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ESTIMATION AND TESTING FOR ARCH

AND GARCH
Bo Sj
Modelling the volatility of the Electrolux stock.
Revised January 6, 2011
ESTIMATIONANDTESTINGFORARCHANDGARCH2
1. Introduction
This lab deals with ARCH and GARCH models (Autoregressive Conditional
Heteroscedasticity and Generalized Autoregressive Generalized Autoregressive Het-
eroscedastic models). Many economic time series display time varying variance in
such a way that the variance process can be modeled as an ARMA process.
Volatility clusters, meaning that the variance appears to be high during certain
periods and low in other periods often implies an ARMA process in the variance
of the process. If the previous period was characterized as high volatility the
present and the near future periods are likely to have a high variance as well.
Volatility clusters are typical for nancial price and return series, exchange rates
and ination rates. In particular, high frequency observations likely to display
volatility clustering that can be modelled by ARCH/GARCH methods. High
frequency means here monthly and below monthly observations. It is typically not
possible to nd ARCR/GARCH in frequences above monthly observations.
The ARCH /GARCH process is often seen as a way of modeling time vary-
ing risk. Thus, instead of identifyiong the factors that exlains time varyiong
risk, the consequences of time varying risk canbe picked-up and modelled with
an ARCH/GARCH pricess. One example is tests of central bank intervention in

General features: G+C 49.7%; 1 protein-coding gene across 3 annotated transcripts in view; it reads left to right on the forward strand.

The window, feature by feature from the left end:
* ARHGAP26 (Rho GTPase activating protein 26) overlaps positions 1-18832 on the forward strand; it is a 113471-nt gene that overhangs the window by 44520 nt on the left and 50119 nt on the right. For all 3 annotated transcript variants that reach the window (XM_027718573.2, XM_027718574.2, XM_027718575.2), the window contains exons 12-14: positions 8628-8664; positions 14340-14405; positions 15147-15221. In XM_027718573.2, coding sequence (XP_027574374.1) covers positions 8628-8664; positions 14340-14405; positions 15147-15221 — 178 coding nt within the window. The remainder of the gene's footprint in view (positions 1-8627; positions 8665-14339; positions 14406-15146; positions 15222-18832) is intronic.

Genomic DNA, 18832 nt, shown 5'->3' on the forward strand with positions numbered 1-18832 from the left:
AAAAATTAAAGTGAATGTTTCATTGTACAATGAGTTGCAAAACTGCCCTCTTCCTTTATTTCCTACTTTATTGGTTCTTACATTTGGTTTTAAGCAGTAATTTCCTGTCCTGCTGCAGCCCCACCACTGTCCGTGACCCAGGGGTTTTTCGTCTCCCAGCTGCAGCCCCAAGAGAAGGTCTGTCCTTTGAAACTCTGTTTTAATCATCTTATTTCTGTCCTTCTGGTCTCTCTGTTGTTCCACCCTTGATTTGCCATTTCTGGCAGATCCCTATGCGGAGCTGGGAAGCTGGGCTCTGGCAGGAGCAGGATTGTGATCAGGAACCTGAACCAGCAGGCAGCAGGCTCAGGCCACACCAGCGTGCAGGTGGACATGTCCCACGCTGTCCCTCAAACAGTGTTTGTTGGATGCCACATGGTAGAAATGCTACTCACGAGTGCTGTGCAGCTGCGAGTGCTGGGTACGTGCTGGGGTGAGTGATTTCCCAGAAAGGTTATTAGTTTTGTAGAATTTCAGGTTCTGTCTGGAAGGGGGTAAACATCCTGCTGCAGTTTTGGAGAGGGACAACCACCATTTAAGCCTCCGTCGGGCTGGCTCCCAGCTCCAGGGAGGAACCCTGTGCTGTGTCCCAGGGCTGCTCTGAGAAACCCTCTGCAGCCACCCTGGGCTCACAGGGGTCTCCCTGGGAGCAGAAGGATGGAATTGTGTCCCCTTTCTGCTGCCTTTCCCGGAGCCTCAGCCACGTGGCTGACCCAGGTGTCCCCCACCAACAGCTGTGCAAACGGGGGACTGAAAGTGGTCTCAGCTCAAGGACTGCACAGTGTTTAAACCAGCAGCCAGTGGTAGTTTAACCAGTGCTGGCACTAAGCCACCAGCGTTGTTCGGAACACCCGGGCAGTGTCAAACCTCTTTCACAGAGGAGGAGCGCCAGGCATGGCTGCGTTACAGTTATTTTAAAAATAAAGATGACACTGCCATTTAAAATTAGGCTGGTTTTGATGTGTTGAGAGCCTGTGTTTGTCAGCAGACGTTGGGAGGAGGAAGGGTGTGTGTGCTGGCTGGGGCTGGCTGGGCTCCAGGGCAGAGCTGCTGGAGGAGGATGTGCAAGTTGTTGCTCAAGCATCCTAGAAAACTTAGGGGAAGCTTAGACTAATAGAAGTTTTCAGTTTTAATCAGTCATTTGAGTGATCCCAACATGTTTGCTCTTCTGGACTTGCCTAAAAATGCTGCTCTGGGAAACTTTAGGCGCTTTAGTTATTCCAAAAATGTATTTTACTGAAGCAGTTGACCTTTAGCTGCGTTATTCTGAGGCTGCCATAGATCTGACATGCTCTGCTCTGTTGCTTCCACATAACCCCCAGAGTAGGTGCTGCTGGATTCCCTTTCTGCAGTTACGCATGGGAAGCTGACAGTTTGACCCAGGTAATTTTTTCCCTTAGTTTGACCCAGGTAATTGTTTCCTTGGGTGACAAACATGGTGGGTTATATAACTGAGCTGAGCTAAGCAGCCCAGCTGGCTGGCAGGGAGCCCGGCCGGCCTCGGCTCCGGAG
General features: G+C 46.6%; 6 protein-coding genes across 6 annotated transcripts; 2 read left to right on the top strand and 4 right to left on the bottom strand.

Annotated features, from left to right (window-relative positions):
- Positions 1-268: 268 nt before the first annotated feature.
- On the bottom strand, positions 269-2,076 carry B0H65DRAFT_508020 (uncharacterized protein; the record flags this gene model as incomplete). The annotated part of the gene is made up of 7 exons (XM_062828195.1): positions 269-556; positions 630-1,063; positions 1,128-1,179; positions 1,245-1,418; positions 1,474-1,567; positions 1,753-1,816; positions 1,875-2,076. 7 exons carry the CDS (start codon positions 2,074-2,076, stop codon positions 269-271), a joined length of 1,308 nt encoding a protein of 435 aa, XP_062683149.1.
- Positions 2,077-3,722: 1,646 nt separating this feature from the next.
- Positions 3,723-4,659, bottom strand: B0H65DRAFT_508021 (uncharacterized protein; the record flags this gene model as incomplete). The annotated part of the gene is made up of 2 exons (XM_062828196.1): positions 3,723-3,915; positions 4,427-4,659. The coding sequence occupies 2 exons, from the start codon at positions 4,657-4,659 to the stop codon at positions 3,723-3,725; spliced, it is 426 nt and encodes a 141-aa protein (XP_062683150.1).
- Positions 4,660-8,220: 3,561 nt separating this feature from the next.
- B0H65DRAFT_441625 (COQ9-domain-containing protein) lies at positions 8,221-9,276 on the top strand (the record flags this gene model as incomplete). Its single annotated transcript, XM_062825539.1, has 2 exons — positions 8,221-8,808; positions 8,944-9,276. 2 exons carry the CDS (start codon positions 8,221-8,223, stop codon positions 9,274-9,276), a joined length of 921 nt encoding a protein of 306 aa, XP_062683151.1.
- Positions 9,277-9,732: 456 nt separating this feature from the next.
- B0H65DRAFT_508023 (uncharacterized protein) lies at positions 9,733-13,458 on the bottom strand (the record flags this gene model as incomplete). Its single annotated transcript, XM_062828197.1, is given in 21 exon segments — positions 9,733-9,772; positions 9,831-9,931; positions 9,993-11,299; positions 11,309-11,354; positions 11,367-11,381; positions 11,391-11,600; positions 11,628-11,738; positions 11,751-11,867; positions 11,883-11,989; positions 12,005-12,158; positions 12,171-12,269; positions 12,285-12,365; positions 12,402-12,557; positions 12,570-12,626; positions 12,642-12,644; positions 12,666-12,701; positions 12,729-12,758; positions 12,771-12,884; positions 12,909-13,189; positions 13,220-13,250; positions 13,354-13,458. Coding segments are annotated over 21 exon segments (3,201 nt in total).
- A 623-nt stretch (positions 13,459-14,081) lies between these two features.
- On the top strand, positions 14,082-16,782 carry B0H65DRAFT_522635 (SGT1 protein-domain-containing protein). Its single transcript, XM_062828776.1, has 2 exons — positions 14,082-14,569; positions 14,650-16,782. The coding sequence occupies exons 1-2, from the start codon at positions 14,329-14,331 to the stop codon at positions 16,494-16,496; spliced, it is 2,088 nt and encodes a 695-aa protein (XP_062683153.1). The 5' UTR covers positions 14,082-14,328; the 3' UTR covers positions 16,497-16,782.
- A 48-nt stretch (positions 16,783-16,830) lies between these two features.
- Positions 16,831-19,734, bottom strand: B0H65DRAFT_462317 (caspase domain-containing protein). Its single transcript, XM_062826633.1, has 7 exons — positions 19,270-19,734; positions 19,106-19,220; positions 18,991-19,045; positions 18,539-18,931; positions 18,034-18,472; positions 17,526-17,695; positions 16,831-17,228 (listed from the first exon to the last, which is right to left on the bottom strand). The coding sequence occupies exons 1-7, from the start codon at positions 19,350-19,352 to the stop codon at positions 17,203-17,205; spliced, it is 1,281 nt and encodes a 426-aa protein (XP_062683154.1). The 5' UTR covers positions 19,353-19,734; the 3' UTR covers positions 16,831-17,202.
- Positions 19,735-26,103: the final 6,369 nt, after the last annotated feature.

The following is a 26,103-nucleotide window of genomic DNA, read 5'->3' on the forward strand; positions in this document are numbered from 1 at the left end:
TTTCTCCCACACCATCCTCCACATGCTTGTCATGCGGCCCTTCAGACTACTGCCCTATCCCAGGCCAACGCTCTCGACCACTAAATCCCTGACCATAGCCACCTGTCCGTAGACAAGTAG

foreign exchange markets. The question is often, does intervention help to smooth
uctuations? By linking intervention with the variance of foreign exchange rates
it becomes possible to test the eects of intervention of foreign exchange volatility.
ARCH/GARCH is not the only way of approaching observed volatility clusters.
An alternative, but less common approach is to view the time varying variance as
a sign of a missing variable in the model. In this case so-called stochastic volatility
(SV) models approaches the problem with so-called latent variable models tech-
niques.
1.0.1. Modelling Arch in Eviews
In Eviews, under Quick estimtion methods, look for Estimation methods.
Chose Arch. The menu is self-explanatory. Eviews oer al basic ARCH/GARCH
options and a view more (not included in this lab)
2. Modelling Arch proceses - the basics
The bascic ARCH(q) model has two equations, a conditional mean equation
and a conditional variance equation. Both equations must be estimated simulta-
neously, since the variance is a function of the mean. A simple ARCH(1) with an
autoregressive rst order mean equation and rst order variance equation look as
follows,
ESTIMATIONANDTESTINGFORARCHANDGARCH3
j
t
= a
0
+a
1
j
t1
+-
t
, where -~1(0, /
t
) (1)
/
t
= . +c
1
^-
2
t1
(2)
Since the variance represents the second moment of the process, it follows that